Stretch bands are a great tool for practicing archery form and they are a critical component of the USA Archery National Training System, the system of archery instruction taught at the US Olympic Training Center.
We issue stretch bands to all Golden Gate JOAD students interested in improving their archery. The stretch bands allow archers to practice the NTS form at home in front of a mirror so they can check their alignment as they practice. However, it is easy to forget what the NTS form is supposed to look like, and practicing incorrectly can lock in bad habits instead of good ones. So, this post features Golden Gate JOAD Head Coach David Chan demonstrating the version of the NTS shot sequence we teach to new archers, and is posted with our beginning and intermediate archers in mind.
Basic Steps to Successful Archery
Below is Golden Gate JOAD Head Coach David Chan’s guide to an Olympic-Style shot sequence based on the USA Archery National Training System. (Note that this is a slightly simplified, foundational version we use for teaching purposes and is not meant as an exemplar for the more complicated, “long pre-draw” NTS model. GG JOAD beginning students will notice some steps we didn’t cover in the first time archer’s class, We discuss those later over time during practice sessions. Skip over any steps that aren’t clear to you and follow the photo illustrations of the basic form.):
- Feet shoulder to hips width apart. Legs straight but not locked. Feet and hips open to target (30-45 degrees)
- Little more weight on toes than heels.
- Butt in “clench” or Pelvic tilt, Small of back NOT arched
- Chest down (almost like a slight slouch) small of back NOT arched
- Arrow on string, Check index feather or vane, nock below nock indicator.
- Hook with 3 fingers (like a claw) with wrist slightly flexed. Pressure should be 40- 50-10
- Set fingers on string. Check visually.
- Set grip in bow, pressure on the meat of the palm. Knuckles at about 45 degrees fingers relaxed
- Set eye focus
- Elbow level with arrow
- Raise bow arm and drawing arm together (hinge up) slight half moon motion
- View target between hands (like looking through a window) bow hand should be above and left of bullseye
- “Barrel of the gun” should be straight here [“Barrel of the gun” is a metaphor used in NTS that is confusing because it is not actually analogous to guns. What it refers to is aligning your back in the same plane as your bow arm (the arm holding the bow) forming a straight line and making strong skeletal position to hold the draw weight of the bow. Unlike a gun, or the arrow and forearm of your drawing arm, the “barrel of the gun” doesn’t actually point directly at the target. -G]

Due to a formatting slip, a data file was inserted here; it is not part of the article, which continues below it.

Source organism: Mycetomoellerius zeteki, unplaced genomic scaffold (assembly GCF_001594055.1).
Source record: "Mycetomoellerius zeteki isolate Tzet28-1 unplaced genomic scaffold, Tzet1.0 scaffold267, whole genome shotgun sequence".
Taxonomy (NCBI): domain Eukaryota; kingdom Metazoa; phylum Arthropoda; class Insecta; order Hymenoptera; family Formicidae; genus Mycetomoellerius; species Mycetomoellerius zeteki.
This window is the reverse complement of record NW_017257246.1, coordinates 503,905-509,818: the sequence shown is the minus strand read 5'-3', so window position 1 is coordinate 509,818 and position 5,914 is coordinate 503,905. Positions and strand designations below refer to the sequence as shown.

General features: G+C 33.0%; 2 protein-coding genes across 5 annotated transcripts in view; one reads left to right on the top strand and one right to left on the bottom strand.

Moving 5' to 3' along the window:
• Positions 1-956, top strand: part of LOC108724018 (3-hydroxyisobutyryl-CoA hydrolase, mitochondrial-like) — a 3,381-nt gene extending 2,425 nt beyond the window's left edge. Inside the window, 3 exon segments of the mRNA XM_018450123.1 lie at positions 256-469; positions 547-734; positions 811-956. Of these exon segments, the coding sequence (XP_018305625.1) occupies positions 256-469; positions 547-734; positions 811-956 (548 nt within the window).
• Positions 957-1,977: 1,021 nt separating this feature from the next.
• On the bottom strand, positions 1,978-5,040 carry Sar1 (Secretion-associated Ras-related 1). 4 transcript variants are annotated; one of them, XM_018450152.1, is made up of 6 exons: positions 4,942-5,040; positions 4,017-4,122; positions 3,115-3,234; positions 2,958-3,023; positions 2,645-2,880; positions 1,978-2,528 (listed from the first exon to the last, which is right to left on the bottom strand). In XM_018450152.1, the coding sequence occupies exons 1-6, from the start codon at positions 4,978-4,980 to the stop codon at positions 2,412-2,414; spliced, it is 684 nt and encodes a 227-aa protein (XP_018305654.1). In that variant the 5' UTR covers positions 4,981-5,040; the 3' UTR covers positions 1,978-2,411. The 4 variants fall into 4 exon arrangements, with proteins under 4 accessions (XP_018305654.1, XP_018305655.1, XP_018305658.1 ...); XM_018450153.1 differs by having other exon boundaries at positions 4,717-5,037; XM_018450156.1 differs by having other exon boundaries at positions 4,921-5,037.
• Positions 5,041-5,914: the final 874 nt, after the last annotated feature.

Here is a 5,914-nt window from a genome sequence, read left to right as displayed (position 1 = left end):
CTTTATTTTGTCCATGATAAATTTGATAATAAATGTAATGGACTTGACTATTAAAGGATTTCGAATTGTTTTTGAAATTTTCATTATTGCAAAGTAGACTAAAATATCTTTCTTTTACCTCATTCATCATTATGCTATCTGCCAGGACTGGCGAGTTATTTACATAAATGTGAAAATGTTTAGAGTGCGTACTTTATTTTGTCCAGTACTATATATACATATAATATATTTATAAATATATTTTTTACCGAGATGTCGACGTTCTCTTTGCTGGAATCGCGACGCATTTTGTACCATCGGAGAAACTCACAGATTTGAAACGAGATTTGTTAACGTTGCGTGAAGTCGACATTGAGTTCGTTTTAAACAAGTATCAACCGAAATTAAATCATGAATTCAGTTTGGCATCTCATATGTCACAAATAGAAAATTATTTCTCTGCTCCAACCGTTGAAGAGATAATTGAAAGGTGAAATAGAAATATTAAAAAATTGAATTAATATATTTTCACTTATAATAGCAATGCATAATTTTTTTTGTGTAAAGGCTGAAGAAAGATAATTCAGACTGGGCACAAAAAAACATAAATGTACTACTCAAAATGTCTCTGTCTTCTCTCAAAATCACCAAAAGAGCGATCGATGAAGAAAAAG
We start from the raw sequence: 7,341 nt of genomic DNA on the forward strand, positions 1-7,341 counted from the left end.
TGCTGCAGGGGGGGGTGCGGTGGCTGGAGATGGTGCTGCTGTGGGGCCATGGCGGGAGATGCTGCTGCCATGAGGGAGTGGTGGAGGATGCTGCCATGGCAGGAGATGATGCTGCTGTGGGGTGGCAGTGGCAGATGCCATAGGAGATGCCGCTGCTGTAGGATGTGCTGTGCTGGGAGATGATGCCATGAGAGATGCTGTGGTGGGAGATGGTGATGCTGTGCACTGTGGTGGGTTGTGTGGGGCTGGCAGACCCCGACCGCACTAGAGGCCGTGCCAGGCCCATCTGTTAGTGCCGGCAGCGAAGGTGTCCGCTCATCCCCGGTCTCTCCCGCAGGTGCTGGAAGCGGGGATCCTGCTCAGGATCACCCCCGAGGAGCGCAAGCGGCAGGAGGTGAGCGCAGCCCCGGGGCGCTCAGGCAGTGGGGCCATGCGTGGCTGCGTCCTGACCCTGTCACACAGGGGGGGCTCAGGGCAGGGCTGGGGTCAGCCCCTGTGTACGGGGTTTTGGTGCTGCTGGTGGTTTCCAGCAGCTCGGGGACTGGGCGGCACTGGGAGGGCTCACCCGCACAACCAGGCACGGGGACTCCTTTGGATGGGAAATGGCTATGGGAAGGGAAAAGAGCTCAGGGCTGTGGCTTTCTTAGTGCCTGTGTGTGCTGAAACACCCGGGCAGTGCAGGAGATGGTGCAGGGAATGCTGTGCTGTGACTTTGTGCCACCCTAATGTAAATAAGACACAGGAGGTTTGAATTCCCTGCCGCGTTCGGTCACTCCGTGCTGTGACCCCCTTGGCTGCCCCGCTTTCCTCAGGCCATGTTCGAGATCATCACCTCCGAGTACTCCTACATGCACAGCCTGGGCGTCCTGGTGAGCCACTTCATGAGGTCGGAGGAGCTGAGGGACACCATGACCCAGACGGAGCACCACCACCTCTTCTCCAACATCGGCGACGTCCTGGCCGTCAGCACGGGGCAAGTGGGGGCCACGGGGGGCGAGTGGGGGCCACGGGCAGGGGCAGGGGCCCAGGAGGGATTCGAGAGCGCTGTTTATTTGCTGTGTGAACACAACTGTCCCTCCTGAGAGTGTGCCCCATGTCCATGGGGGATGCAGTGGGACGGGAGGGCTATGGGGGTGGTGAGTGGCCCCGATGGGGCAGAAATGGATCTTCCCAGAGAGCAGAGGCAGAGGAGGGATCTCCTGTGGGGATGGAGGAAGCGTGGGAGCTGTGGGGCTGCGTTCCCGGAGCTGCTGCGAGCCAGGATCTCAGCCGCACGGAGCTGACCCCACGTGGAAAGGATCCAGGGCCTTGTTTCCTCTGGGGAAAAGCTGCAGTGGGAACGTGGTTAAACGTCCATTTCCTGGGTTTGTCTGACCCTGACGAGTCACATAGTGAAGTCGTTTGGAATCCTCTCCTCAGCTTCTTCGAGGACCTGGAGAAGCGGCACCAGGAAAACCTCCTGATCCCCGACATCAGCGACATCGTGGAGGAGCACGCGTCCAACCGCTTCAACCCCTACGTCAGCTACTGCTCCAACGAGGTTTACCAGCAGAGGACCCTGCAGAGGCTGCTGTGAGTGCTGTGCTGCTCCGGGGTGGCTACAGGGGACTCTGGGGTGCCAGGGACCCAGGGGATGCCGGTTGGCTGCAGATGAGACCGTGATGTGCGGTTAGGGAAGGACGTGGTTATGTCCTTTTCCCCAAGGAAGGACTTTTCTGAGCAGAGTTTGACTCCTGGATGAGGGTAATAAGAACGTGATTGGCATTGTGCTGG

- Draw to about 1-1 ½ below anchor (under jaw or corner of mouth)
- Drawing hand should stay hooked and unchanged
- Angular motion of elbow/back of arm
- Elbow should stay inside of the arrow line. (arrow and forearm stay in alignment)
- Wrist of drawing hand should remain slightly bent (flexed or Flexion)
- Solid contact with face either under chin or corner of mouth. Bone against bone if possible
- Maintain Hook in string hand with slight flexion of wrist
- No aiming yet
- Load transfers or moves from fore arm to back and back of upper arm
- Lan2 (area above elbow back of arm) pressed towards person behind them on shooting line)
- Alignment should be at it’s best at this point.
- Total commitment to the shot
- Short time to AIM, 3 seconds max. any longer than that the focus is gone.
- Chest expands a little
- Relax fingers, Let the string pull through your hand (should look almost like string passes though fingers
- Bow hand release, Bow arm stays strong.
- Continue to expand, Tension and direction should continue moving the drawing hand back
- Follow through (ends when the arrow hits the target)
- Bow arm stays strong (maintain alignment) vertically as well as horizontally
- Drawing arm continues to move towards back Expansion continues
- Release hand returns to being hooked.
- Eye focus stays on the target.
- Recovery and repeat.
- Reflect on shot, evaluate what happened, Relax, and return mindset to next shot.
Notes on the example video and photos:
An under the chin anchor is shown. Archers may also use the corner of the mouth or other side of the face anchors that we teach to new archers and Golden Gate JOAD. The under the chin anchor is the anchor we transition students to when they are moving to sights. Side of the face anchors are generally preferred by archers who aren’t shooting with sights.
Another point to note is that the exemplar shows a short “short pre-draw” version of NTS, the one we teach to our new archers. The long pre-draw version is too advanced to teach archers in a drop-in session.
We’ll provide more information on using stretch bands and on the details and nuances of the NTS system in upcoming posts.